Today we could not hang around at the hotel too long as we were to be off visiting the Cu Chi Tunnels situated a bit of a ways out from HCMC. First we had to hot foot it around to the tour operator’s place situated just around the corner from our hotel. After a short sit down on the shops ‘stools’ our tour bus turned up but on the other side of the street. So our first adventure turned out to be us almost losing our lives getting to the bus such was the traffic down the main street. Most of the drivers and riders seeming to be making a beeline straight for us – must have been ‘kill the Westerner Wednesday’!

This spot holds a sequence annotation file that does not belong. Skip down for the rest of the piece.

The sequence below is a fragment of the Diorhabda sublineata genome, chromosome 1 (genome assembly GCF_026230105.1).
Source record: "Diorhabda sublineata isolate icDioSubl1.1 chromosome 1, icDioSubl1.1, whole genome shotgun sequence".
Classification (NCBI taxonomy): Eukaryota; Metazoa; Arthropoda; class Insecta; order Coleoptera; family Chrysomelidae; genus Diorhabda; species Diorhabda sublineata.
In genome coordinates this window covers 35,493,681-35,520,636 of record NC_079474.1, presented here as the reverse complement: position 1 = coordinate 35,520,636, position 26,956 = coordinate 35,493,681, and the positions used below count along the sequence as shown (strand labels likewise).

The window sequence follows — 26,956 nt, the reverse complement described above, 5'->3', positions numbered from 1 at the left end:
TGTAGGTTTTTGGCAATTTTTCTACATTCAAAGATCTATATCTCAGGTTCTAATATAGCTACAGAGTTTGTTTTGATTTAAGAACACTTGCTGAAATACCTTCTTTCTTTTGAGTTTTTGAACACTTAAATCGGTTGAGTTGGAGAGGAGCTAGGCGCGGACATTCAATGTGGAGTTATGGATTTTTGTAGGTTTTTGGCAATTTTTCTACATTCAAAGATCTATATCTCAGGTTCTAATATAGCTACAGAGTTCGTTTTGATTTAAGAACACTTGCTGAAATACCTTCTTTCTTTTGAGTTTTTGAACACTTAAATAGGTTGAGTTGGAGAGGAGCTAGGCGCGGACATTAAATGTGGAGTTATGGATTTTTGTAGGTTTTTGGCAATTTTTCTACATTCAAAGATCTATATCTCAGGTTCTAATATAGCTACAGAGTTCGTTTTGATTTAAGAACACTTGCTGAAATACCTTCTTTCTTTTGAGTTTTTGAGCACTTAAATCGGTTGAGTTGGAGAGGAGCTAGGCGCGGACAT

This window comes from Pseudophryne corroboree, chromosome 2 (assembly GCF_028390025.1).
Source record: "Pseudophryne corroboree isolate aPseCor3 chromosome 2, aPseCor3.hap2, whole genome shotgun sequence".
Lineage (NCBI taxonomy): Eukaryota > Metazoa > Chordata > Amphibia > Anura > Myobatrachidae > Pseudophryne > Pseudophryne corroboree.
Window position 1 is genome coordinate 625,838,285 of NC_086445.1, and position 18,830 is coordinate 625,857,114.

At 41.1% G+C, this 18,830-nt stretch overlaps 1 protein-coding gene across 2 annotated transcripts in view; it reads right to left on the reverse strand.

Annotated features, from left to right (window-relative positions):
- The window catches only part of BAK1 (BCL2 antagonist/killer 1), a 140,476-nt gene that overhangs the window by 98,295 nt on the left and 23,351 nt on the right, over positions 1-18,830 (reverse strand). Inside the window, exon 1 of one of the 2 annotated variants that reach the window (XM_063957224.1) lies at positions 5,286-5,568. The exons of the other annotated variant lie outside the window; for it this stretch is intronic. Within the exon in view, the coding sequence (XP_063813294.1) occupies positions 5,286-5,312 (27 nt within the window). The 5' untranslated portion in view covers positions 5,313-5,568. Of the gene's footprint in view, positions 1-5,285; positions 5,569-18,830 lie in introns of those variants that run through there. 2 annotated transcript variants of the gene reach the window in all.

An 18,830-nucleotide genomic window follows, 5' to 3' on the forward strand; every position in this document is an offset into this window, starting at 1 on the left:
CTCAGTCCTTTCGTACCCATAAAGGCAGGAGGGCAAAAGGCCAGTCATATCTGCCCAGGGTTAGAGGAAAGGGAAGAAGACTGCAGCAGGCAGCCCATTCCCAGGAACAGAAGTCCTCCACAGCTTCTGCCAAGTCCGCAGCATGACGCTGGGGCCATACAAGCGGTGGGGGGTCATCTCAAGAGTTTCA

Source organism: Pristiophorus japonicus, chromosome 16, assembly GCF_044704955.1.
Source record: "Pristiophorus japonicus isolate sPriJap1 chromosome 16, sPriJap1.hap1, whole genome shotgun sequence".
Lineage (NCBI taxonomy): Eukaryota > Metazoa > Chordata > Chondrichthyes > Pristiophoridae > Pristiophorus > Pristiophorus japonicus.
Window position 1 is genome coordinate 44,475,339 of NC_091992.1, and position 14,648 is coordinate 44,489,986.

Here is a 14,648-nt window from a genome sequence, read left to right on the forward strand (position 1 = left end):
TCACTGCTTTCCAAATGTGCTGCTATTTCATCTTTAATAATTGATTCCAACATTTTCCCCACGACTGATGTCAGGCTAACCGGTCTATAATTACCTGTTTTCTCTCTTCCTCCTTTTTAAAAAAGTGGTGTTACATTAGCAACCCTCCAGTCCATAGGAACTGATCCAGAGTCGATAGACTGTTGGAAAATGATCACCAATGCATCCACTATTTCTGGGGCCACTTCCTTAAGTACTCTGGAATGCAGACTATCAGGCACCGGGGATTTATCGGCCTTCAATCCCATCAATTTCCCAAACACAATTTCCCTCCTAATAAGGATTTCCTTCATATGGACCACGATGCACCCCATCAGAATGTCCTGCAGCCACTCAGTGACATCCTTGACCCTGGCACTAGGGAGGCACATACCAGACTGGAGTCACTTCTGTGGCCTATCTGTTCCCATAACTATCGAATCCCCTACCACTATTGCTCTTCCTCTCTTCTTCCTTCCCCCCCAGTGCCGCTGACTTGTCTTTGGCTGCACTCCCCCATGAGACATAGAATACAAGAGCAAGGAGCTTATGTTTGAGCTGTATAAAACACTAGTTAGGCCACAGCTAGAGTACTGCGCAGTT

Once on the bus, our heartbeats slowed and we finally dropped into our seats. It was well organised from the off but we just had the feeling that it was going to be a bit of a rushed ‘do’. With all the morning’s traffic it took quite a while to collect everyone up from their hotels and residences but once we had a full bus and our guide had introduced himself we were off and running. The guide turned out to be a bit of a card and he joked about the government, saying how it had improved greatly over the years, people were still being ripped off by them but the government now thanked them when they took their money.